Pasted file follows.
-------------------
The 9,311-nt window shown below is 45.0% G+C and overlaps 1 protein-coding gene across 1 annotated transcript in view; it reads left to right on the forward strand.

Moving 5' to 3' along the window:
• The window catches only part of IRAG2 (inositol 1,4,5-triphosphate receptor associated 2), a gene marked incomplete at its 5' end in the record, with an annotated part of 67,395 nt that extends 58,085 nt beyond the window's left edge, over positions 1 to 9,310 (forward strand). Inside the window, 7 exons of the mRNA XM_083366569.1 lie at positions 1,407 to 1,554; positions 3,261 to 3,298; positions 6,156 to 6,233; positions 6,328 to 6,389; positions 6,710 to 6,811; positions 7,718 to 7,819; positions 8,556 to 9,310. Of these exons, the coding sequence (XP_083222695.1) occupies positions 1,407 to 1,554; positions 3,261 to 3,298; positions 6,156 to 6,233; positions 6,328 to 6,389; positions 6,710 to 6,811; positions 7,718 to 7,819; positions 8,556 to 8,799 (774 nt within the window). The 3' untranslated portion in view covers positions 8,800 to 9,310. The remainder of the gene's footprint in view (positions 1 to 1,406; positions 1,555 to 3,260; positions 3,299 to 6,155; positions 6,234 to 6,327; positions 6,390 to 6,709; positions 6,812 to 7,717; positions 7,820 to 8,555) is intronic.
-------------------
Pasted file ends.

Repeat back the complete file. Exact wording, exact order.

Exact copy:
The 9,311-nt window shown below is 45.0% G+C and overlaps 1 protein-coding gene across 1 annotated transcript in view; it reads left to right on the forward strand.

Moving 5' to 3' along the window:
• The window catches only part of IRAG2 (inositol 1,4,5-triphosphate receptor associated 2), a gene marked incomplete at its 5' end in the record, with an annotated part of 67,395 nt that extends 58,085 nt beyond the window's left edge, over positions 1 to 9,310 (forward strand). Inside the window, 7 exons of the mRNA XM_083366569.1 lie at positions 1,407 to 1,554; positions 3,261 to 3,298; positions 6,156 to 6,233; positions 6,328 to 6,389; positions 6,710 to 6,811; positions 7,718 to 7,819; positions 8,556 to 9,310. Of these exons, the coding sequence (XP_083222695.1) occupies positions 1,407 to 1,554; positions 3,261 to 3,298; positions 6,156 to 6,233; positions 6,328 to 6,389; positions 6,710 to 6,811; positions 7,718 to 7,819; positions 8,556 to 8,799 (774 nt within the window). The 3' untranslated portion in view covers positions 8,800 to 9,310. The remainder of the gene's footprint in view (positions 1 to 1,406; positions 1,555 to 3,260; positions 3,299 to 6,155; positions 6,234 to 6,327; positions 6,390 to 6,709; positions 6,812 to 7,717; positions 7,820 to 8,555) is intronic.